The Story of McKibbon: A father and son open up about their family ties

In 1926, a man named John “Jack” McKibbon Jr., along with his brother Marvin, teamed up and opened a franchise location of Piggly Wiggly in Gainesville, Georgia. 

This was the start of the McKibbon enterprise, the springboard for McKibbon Hospitality, based in Tampa. 

John McKibbon III is currently chair of the board of McKibbon and enjoys travels to, and from, the Bahamas to bask in the beauty of the Caribbean, and Tampa Bay, when it pleases him, along with his wife, Letitia. Tampa Bay is where he sees the beauty of his family including J.B. McKibbon IV, president of McKibbon Equities, who resides in Tampa with his wife, Michele, and two children, Karmen and John V.

There is an incredible story to the family business, which spans several generations. The story of fathers and their sons, and the legacy journey to hospitality fame. 


The current patriarch of the McKibbon family, John, was born in Gainesville, Georgia. 

“My dad did not want to be in the grocery store business so, when he got back from World War II, he opened a restaurant, having had no previous experience doing so,” says John. “He was successful doing that, so then he added a little motor lodge to it.” 

And thus, the journey to McKibbon Hospitality had begun. 

“My dad would come home for dinner, at night, then he’d go back to work and by the time I got up in the morning, he was back at work again. So, there were a lot of hours put in, but I would hear stories about work, and so forth, and things he went through, and I understood how difficult the business was,” John recalls. “He always said, ‘I’m going to work hard while I’m young and healthy. So, when I’m older, I’ll be able to do some things I really want to do.’” 

The big break came when John’s father heard about a small hotel chain popping up, Holiday Inn. He initially leased a restaurant in one Holiday Inn location, and then another, until he had three restaurants within the hotel chain.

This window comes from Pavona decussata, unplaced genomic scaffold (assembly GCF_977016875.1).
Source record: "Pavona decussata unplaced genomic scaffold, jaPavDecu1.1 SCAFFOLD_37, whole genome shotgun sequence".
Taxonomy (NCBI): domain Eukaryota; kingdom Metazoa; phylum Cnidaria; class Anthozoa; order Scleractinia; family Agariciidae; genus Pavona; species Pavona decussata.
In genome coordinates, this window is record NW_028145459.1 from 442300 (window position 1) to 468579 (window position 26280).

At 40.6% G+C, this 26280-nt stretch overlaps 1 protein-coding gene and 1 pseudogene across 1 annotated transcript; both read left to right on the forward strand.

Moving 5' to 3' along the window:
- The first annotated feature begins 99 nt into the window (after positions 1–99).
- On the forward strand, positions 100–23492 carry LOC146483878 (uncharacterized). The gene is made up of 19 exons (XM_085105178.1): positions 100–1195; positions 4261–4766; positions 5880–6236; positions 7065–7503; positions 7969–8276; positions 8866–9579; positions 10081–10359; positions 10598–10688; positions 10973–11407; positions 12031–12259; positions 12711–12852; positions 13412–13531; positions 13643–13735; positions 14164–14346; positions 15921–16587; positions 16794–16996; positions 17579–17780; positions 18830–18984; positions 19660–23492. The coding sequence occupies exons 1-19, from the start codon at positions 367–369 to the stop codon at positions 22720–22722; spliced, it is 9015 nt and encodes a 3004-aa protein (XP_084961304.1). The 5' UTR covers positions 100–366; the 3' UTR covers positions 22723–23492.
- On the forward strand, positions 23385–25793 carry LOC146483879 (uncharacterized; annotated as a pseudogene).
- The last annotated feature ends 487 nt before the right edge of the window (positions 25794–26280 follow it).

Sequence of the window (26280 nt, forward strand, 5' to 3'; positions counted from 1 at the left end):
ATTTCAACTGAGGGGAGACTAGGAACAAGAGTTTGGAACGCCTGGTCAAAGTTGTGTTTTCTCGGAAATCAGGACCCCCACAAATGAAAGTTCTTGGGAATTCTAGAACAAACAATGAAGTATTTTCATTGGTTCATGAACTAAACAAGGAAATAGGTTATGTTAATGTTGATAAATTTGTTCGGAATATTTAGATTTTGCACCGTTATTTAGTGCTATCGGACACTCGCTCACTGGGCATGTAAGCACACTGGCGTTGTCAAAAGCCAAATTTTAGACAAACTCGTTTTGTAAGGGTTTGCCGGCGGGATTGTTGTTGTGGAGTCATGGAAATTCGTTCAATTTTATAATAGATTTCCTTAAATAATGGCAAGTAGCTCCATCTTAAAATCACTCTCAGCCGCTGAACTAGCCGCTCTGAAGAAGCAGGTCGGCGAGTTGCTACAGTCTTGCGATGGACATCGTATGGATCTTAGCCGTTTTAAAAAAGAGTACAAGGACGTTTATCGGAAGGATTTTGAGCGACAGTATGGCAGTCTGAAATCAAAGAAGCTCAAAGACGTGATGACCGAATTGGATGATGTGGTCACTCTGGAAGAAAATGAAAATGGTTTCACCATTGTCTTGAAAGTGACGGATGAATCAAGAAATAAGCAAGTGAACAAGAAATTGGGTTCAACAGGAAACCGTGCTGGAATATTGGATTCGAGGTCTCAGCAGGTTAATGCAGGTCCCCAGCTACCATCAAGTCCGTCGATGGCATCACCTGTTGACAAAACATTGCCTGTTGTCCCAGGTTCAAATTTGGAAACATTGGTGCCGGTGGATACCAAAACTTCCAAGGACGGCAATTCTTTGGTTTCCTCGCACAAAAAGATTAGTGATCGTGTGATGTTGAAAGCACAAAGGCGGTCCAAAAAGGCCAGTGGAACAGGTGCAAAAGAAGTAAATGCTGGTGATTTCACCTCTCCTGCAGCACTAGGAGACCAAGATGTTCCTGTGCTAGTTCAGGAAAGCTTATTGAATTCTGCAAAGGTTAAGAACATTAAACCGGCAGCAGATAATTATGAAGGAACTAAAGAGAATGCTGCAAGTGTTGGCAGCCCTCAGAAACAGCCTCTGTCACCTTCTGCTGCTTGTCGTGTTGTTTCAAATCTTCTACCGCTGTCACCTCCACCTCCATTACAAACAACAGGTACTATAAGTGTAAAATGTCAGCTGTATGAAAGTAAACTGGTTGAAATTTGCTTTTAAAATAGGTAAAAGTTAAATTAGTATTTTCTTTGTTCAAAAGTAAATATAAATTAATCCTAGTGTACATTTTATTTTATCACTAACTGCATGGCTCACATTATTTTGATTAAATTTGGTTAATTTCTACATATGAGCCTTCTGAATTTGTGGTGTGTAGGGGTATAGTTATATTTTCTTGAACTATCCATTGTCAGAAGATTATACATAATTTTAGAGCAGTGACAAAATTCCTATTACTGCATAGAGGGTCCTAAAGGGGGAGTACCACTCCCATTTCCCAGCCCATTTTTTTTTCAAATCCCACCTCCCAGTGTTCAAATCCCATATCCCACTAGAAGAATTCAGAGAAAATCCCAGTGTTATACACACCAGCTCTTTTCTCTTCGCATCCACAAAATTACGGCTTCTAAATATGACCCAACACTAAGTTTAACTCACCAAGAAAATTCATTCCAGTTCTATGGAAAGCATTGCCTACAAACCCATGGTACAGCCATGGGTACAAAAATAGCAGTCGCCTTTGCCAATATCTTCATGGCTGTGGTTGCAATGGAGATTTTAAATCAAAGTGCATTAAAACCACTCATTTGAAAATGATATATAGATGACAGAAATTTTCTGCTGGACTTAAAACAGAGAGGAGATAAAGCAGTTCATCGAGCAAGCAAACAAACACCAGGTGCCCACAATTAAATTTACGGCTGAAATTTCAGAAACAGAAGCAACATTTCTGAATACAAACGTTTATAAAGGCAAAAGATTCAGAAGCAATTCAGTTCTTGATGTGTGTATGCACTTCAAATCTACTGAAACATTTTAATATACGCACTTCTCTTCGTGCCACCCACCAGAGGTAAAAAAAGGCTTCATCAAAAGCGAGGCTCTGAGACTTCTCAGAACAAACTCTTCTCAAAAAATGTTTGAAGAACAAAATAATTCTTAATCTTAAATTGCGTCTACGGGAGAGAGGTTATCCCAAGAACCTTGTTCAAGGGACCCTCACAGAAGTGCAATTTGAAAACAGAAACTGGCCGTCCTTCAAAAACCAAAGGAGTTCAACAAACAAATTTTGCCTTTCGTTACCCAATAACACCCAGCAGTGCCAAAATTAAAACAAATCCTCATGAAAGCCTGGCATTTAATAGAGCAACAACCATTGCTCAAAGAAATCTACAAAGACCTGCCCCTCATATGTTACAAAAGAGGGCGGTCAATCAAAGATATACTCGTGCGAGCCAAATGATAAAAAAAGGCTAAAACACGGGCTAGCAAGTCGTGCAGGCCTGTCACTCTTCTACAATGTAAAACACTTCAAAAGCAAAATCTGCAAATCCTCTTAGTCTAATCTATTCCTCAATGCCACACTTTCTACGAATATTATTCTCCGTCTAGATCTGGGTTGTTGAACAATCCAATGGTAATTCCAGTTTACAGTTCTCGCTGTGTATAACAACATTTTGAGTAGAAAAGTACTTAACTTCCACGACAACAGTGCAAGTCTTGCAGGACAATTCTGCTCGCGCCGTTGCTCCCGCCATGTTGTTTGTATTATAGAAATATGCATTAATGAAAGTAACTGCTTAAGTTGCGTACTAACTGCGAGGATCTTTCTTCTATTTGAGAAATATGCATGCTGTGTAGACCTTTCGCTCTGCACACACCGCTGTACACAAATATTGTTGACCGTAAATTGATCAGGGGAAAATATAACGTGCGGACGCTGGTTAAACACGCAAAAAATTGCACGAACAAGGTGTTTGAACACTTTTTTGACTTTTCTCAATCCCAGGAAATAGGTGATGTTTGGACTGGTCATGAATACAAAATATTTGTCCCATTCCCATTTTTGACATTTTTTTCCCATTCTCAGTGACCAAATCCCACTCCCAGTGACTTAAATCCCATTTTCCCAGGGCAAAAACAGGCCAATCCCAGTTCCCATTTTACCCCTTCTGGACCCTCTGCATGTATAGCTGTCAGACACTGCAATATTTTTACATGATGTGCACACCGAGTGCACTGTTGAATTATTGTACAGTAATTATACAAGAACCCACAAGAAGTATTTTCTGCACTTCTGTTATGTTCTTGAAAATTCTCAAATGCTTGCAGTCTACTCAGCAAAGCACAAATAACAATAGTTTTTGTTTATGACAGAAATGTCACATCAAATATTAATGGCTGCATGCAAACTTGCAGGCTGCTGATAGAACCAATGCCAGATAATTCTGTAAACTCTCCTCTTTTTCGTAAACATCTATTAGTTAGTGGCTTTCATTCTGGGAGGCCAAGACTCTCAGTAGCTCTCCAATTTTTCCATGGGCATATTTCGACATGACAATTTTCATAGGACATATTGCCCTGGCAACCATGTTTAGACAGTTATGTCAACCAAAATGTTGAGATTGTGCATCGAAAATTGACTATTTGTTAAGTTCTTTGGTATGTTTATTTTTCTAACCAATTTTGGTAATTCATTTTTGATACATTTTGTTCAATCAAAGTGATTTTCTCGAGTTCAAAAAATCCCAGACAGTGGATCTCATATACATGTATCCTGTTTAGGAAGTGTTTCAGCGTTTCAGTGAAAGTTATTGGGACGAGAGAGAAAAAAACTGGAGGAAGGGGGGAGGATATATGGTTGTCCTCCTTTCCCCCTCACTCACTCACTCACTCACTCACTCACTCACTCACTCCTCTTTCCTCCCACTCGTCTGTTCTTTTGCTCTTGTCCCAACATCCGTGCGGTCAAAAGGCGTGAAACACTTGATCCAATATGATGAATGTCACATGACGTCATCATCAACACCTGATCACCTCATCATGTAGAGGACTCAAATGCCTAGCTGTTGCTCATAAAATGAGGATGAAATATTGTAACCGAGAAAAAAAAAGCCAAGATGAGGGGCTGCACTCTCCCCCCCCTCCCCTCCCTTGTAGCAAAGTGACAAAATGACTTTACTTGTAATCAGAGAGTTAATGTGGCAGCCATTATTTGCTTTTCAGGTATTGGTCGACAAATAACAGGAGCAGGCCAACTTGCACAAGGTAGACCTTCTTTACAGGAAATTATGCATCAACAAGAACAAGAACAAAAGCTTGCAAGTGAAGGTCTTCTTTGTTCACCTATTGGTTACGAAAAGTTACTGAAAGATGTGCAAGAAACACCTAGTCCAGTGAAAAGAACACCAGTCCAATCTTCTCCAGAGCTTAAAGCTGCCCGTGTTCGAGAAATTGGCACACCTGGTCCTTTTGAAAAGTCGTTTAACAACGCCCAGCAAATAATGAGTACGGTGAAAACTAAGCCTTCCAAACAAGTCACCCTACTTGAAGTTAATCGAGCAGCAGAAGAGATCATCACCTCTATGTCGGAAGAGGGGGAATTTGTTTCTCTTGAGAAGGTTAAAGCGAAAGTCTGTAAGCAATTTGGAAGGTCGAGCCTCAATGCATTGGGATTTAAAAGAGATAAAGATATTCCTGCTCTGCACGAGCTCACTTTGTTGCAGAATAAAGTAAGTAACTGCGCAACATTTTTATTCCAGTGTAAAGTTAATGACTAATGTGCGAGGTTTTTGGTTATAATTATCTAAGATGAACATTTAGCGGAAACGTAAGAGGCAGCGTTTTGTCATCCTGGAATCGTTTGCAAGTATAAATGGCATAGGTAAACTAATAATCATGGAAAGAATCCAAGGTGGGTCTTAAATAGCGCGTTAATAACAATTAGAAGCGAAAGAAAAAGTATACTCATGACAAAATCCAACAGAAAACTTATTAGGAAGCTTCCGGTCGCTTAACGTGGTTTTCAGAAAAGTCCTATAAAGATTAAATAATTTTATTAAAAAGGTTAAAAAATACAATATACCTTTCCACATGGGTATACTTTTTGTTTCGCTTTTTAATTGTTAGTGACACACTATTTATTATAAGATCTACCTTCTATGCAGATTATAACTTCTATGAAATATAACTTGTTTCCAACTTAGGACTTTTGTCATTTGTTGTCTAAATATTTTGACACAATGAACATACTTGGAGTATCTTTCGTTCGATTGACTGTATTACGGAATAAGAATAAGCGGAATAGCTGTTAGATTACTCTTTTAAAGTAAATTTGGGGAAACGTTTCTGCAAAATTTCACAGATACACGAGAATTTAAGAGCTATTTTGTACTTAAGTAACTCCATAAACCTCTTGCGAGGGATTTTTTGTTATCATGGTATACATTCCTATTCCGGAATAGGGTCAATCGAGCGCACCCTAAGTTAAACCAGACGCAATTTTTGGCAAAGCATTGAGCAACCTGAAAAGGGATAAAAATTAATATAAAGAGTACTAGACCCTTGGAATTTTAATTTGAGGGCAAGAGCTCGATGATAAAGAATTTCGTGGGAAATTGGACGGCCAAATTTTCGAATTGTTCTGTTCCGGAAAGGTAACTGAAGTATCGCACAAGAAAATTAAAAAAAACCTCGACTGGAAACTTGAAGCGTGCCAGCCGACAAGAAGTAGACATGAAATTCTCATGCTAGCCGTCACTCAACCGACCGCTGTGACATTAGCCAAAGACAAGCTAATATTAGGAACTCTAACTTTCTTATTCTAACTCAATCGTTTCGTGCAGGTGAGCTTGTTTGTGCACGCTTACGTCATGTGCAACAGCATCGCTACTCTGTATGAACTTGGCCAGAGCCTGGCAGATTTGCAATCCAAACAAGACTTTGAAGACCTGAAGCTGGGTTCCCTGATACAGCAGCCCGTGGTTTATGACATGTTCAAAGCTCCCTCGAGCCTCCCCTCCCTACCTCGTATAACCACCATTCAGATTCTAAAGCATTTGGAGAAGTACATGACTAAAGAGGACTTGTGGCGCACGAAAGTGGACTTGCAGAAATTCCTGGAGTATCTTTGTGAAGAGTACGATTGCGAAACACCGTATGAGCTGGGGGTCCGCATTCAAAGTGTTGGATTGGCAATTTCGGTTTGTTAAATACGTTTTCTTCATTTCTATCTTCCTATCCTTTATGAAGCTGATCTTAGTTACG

“Back then, there were no McDonald’s or fast food of any kind. The Holiday Inn was really the main restaurant in these smaller towns and he could make as much money [with the restaurant] as the person who owned the hotel,” John says. “But he wanted to own a Holiday Inn.” 

In 1963, he achieved that goal by opening a Holiday Inn, in Gainesville. Rates for a nightly stay were $7.50 per night, which John says was double what other local motels were charging, at that time. “He was told, ‘You’ll never make it.’” 

John grew up attending public school and, upon graduation, he attended a local junior college. Eventually, he ended up at Florida International University for his last two years of college. 

“It was absolutely fabulous because the professors there had either been in business or were still in business. It wasn’t just about teaching theory, they were teaching from real-life experience,” John says. 

After college, John went to work in the Miami restaurant business, and not for his father. 

“Nobody wanted to hire me because they would say, ‘Oh, you just want to work for a few years and then go back to your family business, which was true,’” John says, with a twinkle in his eye and a chuckle. 

He really wanted to work at, none other than the home of the Cheddar Bay Biscuits, Red Lobster, which was expanding rapidly, at the time. “They said I was too young,” he says. 

John ended up at a small chain in Miami, called Bodega. 

“I worked at several of their restaurants and it was just a really incredible experience. And then I left there and joined the family company, but I [had] worked really hard for them. I gave them my all, so I didn’t feel bad about it,” John says. 

John’s father had a strong belief that his children should explore other avenues of employment before joining the family business. John felt the same way, which is why J.B.’s story deviated from the McKibbon brand, before he would agree to join dad. But more on that later. 

In the 1980s, John continued to pick up several other hotels and made a visit to Memphis, Tennessee, the headquarters of Holiday Inn. 

In a meeting, the Holiday Inn executives started talking about a new brand they were going to start called Hampton Inn, which is now owned by Hilton. 

“This is really the first big mistake in my career,” John says. “I go out and start looking at different markets and everywhere I saw new Comfort Inns, new La Quinta Inns and I think to myself, ‘these guys are too late to the business. They’ve missed their opportunity.’ So, I did not develop any Hampton Inns.”